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Opinion The flaw in Trump’s maximum pressure campaign toward Iran

Brian Hook, the U.S. special representative for Iran, in Paris on June 27. (Philippe Wojazer/Reuters)

Dennis Ross, a former special assistant to President Barack Obama, is the counselor and William Davidson distinguished fellow at the Washington Institute. Dana Stroul is a senior fellow at the Washington Institute and previously a senior staff member on the Senate Foreign Relations Committee covering the Middle East.

The Trump administration says its maximum-pressure campaign on Iran is working. If only that were true.

The administration has consistently made the argument that economic sanctions would deprive the Iranian regime of money and that less money would mean less bad behavior and more concessions at the negotiating table.

Bargaining with Iran is not the same as a closing a real estate deal, however, and Iran-sponsored terrorism is not easily reduced to counting dollars and cents. Less of one does not necessarily correlate to less of the other.

The inescapable conclusion, after surveying the region’s conflicts, is that a U.S. strategy based exclusively on starving Tehran of money cannot by itself compel changes in Iran’s regional behavior.

In Syria, Iran-backed Shiite militia groups may be suffering from salary cuts, but less take-home pay has not led to a reduction in violence, a reversal in battlefield gains by the regime of Bashar al-Assad, or a willingness by these foreign groups or Iranian forces to leave Syria. Militia fighters willing to travel to Syria from Afghanistan, Pakistan or Iraq will continue to answer Tehran’s call because of ideology or the abysmal economic conditions in their own countries.

Despite an announcement in March by Lebanese Hezbollah leader Hasan Nasrallah, which called for donations from supporters to replace revenue lost to sanctions, Hezbollah has not called home its fighters from Syria. Nor has the group diverted funding from its missile arsenal threatening Israel in southern Lebanon or from digging terror tunnels. Israeli strikes in Lebanon over the weekend targeting the fabrication of missile components reinforce the point that economic pressure alone is not preventing Tehran from trying to put precision targeting capabilities on tens of thousands of Hezbollah rockets.

In Yemen, Iran-supported Houthi fighters are intensifying the pace and sophistication of attacks against Saudi Arabia. Houthi ballistic-missile and drone attacks against civilian airports, oil pipelines and pumping stations in Saudi Arabia continue, with attacks now even in the eastern part of the kingdom. The evidence suggests that Iran is transforming its relationship with the Houthis from one of limited support in a local dispute to a regional partnership.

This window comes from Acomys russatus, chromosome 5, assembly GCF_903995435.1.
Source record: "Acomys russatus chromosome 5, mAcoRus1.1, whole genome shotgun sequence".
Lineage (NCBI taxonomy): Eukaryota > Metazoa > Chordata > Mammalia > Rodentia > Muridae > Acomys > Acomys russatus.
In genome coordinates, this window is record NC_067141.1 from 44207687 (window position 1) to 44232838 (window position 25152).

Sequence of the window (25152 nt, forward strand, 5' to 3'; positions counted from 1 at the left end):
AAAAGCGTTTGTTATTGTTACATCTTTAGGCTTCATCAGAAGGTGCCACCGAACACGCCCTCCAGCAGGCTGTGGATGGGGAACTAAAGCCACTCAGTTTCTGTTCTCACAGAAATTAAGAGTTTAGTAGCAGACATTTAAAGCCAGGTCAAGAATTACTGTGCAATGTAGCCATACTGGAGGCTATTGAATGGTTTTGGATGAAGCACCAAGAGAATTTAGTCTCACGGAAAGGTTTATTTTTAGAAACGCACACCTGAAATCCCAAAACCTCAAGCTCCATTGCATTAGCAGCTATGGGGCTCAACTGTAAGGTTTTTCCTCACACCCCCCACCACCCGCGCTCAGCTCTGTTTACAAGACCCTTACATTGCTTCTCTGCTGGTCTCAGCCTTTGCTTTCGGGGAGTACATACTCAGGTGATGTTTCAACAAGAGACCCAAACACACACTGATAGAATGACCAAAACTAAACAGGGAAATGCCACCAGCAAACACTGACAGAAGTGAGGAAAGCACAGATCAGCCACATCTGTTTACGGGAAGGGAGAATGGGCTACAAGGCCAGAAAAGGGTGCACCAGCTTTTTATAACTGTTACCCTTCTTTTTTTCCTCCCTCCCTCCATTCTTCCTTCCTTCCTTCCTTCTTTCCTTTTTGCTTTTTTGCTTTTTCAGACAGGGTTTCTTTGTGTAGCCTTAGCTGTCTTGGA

Sanctions pressure does not always equate to less Iranian cash for terrorism. In Gaza, Iran is reportedly increasing funding to Hamas from $70 million each year to $30 million each month, which is separate from the money it is giving Islamic Jihad.

Testifying to Congress in June, Brian Hook, the U.S. special representative for Iran, argued that U.S. sanctions have led to cuts in Iran’s military budget in 2018 and again in 2019. But these purported budget reductions did not translate into reduced threats in the Strait of Hormuz earlier this year, when Iran attacked with mines, attempted to seize commercial vessels and shot down a U.S. drone. The Pentagon is not counting on the maximum-pressure campaign to reduce Iran’s military aggression; this month, it issued a year-long warning of Iranian “aggressive actions” in the gulf region.

Hook also noted that the Iranian Revolutionary Guard Corps’ cyber command is low on cash. Yet a pair of cybersecurity firms pointed to Iran this year as the nexus in a wave of cyberattacks targeting government, telecommunications and Internet infrastructure entities.

Taken together, the fact pattern does not back up the Trump line that the maximum-pressure campaign is working. Well before the 2015 nuclear deal, Tehran had adopted a low-cost, asymmetric strategy because it cannot compete with the large defense budgets and conventional military capabilities of the United States, or of regional rivals such as Saudi Arabia and the United Arab Emirates. Sanctions alone will not be effective when Iran intentionally executes its regional terrorism campaign on the cheap.

A successful strategy toward Iran must be based on more than U.S.-imposed sanctions. Political isolation is also necessary, along with the credible threat of military force and readiness to offer Iran a way out of the economic pain and way in from the political cold.

Unfortunately, President Trump has been far better at isolating the United States than he has Iran. His administration has signaled in both statements and actions its unwillingness to use military force except in the narrowest of circumstances, creating a rift between the United States and its partners in the gulf region. Maximum pressure alienated European allies who have been integral to every other successful pressure approach imposed against Iran.

Taken together, these strategic missteps have emboldened Iran’s leaders. They clearly don’t feel the need to talk to the administration, having turned down a meeting at the White House for their foreign minister and conditioning any talks on the administration lifting sanctions. And their attempt to use drones to carry out a terrorist attack against Israel shows their willingness to take risks.

History tells us that Iran will not be sanctioned into changing its behavior. A successful policy of leverage comes from collective international pressure, the prospect that negotiations can offer credible economic gains and the threat of meaningful consequences for malign actions.

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